Christopher Nolan once again proves himself the master filmmaker with the astounding Dunkirk. The film is unmissable.
In 1940, Allied soldiers have been pushed back to Dunkirk by the German army. As British soldiers wait on the beaches to be evacuated, time is running out to get thousands of men to safety…
Christopher Nolan has proved himself adept at working in a number of genres, so there were no major concerns with him tackling the war film. The result of this endeavour is a tense, enthralling movie. It is one that respects the historical reality of its subject, yet does not fail to deliver spectacle.
Dunkirk does not give the audience even a minute to settle, with tension immediately in the air. This is unrelenting through almost the entire duration of the movie. There is little reprieve, as the film focuses on a number of situations, all entering the thick of the action. The momentum builds in the uneasiest of manners, there is a sense of foreboding that emerges early on.
The film offers a few characters for the audience to get behind; it is clear that survival is the name of the game. There are not the clear heroes and villains we so often see; Nolan is more subtle than this. The film is most nerve wracking, but audiences will not want to miss a second of the film. Dunkirk lays bare the horrors of war, in particular the brutality facing soldiers. Similar to Hacksaw Ridge‘s visceral depiction of the battlefield, Nolan depicts the tension and terror of simply trying to survive. It is a depiction well worthy of acclaim.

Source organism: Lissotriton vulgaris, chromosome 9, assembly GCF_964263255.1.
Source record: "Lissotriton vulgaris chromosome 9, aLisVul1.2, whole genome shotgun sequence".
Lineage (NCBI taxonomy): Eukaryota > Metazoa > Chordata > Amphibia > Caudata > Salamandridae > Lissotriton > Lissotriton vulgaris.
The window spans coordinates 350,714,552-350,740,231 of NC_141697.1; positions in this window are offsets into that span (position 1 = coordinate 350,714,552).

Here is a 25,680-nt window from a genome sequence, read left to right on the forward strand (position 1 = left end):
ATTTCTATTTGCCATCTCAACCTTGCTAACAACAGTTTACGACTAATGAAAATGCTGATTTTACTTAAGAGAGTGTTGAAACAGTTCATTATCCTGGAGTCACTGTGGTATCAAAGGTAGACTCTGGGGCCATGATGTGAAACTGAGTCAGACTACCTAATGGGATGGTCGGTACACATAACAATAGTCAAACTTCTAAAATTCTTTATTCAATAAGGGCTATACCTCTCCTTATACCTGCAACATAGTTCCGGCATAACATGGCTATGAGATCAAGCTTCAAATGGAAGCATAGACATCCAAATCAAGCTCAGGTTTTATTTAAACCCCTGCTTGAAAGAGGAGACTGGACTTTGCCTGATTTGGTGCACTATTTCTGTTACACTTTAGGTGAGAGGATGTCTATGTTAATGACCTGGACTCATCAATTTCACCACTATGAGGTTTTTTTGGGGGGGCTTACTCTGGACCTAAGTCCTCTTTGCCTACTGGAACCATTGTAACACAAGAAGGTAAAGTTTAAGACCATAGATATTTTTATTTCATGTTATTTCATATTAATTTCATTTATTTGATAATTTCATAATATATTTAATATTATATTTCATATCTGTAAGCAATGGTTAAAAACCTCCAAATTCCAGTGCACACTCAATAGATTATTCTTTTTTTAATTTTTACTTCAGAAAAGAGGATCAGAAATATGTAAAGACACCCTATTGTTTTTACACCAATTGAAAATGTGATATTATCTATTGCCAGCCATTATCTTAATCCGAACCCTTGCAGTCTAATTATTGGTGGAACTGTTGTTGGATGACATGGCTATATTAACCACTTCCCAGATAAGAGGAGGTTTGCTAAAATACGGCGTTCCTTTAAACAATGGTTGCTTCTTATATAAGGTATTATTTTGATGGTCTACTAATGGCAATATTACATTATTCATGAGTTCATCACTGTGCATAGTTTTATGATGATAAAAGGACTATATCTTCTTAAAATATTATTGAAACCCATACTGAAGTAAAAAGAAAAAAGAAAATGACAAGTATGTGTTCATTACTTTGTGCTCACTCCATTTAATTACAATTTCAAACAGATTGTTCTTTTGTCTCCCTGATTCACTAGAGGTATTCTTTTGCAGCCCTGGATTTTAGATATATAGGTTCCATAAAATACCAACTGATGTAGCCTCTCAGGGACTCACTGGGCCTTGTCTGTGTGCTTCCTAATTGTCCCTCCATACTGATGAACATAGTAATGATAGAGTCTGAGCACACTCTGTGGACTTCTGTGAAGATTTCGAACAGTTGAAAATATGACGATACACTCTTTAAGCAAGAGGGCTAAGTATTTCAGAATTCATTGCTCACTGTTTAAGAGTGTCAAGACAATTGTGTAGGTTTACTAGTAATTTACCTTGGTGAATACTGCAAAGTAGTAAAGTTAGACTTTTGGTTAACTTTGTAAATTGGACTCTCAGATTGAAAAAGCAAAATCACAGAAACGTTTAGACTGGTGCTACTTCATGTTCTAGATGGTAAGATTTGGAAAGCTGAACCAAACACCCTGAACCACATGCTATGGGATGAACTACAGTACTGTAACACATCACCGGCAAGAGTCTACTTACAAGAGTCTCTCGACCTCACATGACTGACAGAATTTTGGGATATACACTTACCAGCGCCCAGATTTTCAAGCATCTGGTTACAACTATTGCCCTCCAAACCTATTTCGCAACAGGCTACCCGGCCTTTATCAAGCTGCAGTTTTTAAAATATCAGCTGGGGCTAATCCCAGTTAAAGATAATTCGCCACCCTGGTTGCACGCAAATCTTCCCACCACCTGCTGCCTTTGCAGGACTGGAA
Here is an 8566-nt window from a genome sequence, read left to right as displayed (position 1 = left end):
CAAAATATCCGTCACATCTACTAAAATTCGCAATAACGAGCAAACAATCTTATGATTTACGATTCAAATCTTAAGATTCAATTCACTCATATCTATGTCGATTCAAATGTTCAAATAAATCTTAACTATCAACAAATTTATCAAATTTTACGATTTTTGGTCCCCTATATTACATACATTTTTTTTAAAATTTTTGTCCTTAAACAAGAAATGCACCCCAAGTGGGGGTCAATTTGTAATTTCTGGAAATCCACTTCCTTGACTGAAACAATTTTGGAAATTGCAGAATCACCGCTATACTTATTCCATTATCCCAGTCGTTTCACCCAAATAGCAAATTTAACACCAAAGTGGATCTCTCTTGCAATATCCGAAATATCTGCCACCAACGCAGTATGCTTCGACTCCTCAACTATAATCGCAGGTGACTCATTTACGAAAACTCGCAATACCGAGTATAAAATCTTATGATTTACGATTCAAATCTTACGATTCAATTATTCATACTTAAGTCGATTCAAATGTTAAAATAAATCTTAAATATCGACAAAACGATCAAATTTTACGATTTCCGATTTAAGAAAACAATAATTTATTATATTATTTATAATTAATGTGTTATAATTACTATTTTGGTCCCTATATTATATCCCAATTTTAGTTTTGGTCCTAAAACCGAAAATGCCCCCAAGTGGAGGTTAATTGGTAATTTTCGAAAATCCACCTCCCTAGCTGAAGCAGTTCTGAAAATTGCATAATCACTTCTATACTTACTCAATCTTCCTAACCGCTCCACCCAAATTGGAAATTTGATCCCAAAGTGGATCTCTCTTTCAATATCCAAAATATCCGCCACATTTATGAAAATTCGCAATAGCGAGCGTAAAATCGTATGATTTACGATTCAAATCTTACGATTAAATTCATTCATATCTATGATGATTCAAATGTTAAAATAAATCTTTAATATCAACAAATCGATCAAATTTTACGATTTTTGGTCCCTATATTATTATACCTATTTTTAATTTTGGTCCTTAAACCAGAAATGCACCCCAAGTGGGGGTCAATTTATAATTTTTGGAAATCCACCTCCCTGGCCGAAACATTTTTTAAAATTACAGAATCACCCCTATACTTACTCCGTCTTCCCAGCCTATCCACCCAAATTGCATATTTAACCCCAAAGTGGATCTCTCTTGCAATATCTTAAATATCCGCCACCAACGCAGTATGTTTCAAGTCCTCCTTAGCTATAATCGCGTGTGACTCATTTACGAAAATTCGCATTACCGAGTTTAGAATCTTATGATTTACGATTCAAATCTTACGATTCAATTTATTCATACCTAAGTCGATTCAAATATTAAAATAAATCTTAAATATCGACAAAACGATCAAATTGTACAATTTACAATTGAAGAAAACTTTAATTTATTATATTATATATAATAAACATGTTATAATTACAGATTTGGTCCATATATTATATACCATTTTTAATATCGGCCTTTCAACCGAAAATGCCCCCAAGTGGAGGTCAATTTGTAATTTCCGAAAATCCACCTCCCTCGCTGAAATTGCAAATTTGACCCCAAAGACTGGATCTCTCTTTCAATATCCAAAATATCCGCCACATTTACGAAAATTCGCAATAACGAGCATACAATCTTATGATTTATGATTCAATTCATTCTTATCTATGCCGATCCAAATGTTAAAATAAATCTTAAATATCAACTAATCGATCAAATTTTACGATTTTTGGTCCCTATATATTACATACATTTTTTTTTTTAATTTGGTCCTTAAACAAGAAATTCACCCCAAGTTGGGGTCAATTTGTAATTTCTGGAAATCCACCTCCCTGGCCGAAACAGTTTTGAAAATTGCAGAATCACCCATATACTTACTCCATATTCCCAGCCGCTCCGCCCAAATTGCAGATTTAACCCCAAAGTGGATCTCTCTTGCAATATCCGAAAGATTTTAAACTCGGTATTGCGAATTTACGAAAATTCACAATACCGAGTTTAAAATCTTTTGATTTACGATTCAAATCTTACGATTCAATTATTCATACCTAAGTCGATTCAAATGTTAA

Dunkirk should be seen on IMAX 70mm screens if at all possible, to do the film full justice. Nolan’s direction is masterful; action is portrayed in a highly realistic fashion. He really situates the viewer at the heart of action. The sound design adds immensely to the visual spectacle. Hans Zimmer proves his incredible talent with another powerful score. There is little dialogue in the film. The narrative does not really require much talking when the visuals and sound are so impactful. Performances are good throughout; Fionn Whitehead and Mark Rylance stand out in particular.
Dunkirk will stay with viewers long after they leave the cinema. It will be fascinating to see what Nolan tackles next.